A lot has occurred in the past five years in poker, including Patrik Antonius and Gus Hansen shifting into “Old School” status. Anyway, it was a treat for poker fans to see the two primarily high stakes cash game pros with plenty of live tournament success surface in Rozvadov for the World Series of Poker Europe last week to play in the $111,111 High Roller for One Drop.
Other more recent changes in the game have been strategy shifting to focus on the GTO, solvers and “Sims” as well as (seemingly) endless tanking that often includes a good deal of uncomfortable staring at opponents. While most would acknowledge that the game is naturally getting more advanced and the average player has gotten much stronger than in years past, at what cost have some of these changes come to the game itself?
Antonius commented on this question to some degree in his conversation about modern poker with PokerNews’ Julia Lee at King’s Casino in Rozvadov.
“I’m personally not a fan of the way poker has evolved, how people slow the game down and it’s a bit less gambling and less fun nowadays. People take it a little too serious in my opinion.”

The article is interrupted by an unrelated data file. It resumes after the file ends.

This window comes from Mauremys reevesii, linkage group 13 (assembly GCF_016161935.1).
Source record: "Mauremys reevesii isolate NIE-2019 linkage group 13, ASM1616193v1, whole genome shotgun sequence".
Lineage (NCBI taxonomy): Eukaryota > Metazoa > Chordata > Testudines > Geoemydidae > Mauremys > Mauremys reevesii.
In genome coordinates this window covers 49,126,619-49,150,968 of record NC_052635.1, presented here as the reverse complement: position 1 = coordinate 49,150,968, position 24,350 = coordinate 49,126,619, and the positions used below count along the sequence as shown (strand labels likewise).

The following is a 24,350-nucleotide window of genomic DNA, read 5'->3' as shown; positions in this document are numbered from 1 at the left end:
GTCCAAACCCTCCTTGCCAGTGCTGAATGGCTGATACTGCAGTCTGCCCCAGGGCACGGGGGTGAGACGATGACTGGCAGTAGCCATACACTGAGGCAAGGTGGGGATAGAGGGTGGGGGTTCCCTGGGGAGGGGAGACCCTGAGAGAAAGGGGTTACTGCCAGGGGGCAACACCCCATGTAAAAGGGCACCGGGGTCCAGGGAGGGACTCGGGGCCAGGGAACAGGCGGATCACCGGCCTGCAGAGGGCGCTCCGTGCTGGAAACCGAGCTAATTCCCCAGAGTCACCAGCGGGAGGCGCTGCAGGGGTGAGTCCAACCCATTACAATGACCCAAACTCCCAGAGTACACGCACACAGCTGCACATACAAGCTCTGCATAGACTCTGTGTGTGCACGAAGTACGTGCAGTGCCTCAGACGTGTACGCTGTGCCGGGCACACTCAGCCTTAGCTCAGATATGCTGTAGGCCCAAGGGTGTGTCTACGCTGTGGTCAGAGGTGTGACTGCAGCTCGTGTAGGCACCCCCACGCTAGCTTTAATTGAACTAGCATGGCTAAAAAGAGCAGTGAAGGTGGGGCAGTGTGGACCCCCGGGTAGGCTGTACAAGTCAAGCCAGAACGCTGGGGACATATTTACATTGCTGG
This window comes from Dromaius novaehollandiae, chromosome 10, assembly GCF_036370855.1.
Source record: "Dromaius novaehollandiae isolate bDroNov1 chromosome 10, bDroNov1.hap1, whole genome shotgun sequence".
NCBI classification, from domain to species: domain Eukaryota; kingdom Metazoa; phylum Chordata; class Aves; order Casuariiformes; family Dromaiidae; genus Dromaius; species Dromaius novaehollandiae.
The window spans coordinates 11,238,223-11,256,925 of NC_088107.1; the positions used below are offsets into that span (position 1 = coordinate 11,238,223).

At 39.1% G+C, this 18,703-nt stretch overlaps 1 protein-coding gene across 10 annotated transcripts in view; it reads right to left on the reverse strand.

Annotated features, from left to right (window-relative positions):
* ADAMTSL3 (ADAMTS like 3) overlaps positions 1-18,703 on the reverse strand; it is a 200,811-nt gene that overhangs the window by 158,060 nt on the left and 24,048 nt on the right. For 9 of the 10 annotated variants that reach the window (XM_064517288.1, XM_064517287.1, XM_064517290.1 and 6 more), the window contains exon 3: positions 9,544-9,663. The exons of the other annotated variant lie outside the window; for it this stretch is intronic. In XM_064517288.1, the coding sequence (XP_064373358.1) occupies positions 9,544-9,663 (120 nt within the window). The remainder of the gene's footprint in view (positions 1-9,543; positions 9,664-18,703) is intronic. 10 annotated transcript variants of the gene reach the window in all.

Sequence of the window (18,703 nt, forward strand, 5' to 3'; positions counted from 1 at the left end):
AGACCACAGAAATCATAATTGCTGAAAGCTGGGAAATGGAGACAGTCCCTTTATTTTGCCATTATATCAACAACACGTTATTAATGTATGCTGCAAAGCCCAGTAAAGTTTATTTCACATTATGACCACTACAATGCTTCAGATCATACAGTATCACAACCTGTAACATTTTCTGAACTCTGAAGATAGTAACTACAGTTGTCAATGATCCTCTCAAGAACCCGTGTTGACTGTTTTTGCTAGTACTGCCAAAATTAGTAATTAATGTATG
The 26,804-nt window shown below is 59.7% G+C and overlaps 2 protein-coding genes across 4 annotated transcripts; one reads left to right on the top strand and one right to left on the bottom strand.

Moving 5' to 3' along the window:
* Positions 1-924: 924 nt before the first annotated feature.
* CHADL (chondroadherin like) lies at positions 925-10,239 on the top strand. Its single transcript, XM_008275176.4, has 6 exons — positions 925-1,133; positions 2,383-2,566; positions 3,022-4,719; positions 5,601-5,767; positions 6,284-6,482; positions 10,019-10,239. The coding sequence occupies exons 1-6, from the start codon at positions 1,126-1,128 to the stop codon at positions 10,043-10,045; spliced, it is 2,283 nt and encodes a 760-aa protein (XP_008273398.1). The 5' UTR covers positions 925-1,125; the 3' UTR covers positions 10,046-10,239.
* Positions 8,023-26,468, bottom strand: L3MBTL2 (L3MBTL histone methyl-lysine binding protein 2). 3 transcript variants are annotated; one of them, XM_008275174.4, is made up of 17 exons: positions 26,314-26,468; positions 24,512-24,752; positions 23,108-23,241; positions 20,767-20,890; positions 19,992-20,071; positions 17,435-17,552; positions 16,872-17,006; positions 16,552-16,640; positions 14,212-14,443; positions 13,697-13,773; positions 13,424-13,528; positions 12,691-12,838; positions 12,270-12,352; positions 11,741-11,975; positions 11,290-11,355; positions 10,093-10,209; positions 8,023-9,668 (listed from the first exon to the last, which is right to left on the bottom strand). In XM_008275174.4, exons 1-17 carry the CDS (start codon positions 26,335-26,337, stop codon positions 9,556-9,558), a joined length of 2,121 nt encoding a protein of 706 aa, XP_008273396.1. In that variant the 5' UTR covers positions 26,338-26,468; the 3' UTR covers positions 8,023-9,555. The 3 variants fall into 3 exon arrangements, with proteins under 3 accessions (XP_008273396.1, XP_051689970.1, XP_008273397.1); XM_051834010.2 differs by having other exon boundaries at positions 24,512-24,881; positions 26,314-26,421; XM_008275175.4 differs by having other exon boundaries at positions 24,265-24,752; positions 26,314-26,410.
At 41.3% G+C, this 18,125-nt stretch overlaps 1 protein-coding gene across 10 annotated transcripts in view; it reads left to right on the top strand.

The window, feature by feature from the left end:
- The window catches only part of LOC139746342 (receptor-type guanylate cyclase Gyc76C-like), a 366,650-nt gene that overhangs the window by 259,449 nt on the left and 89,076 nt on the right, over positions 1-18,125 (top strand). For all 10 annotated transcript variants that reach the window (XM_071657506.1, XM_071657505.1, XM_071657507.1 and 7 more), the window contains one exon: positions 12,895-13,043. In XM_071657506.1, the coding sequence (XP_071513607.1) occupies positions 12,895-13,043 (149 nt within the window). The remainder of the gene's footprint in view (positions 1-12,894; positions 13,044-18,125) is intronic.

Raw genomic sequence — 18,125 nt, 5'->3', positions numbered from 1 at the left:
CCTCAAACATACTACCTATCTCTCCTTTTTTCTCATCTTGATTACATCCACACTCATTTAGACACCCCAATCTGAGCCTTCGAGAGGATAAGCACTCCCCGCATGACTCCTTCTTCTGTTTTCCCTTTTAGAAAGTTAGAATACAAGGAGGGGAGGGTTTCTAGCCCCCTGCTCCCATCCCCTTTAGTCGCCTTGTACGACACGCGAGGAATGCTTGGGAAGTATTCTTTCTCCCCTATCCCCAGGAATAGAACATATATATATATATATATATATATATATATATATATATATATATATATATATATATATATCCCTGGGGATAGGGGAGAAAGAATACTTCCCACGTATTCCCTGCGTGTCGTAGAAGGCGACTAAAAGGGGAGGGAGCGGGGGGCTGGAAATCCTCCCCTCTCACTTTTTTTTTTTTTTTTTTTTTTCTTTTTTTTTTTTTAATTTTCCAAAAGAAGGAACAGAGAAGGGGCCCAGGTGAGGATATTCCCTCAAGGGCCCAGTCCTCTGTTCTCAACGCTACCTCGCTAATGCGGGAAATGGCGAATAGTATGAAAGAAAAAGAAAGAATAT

Antonius thinks there are a few things that would help the game to “bring, the more fun elements back and a bit more maybe social elements in the game also.”
“I think definitely the shot clock is going to be something that is going to be needed in the future because it’s really painful nowadays to play a tournament.
It’s the snowball effect because one or two players start slowing down and suddenly everybody are doing the same on the table.”
Antonius explained how that very thing occurred during the One Drop in Rozvadov. He said they had a good game on Day 1. “Everybody was playing with a very good rhythm. Nobody was really taking a lot of time unless there was a big decision.”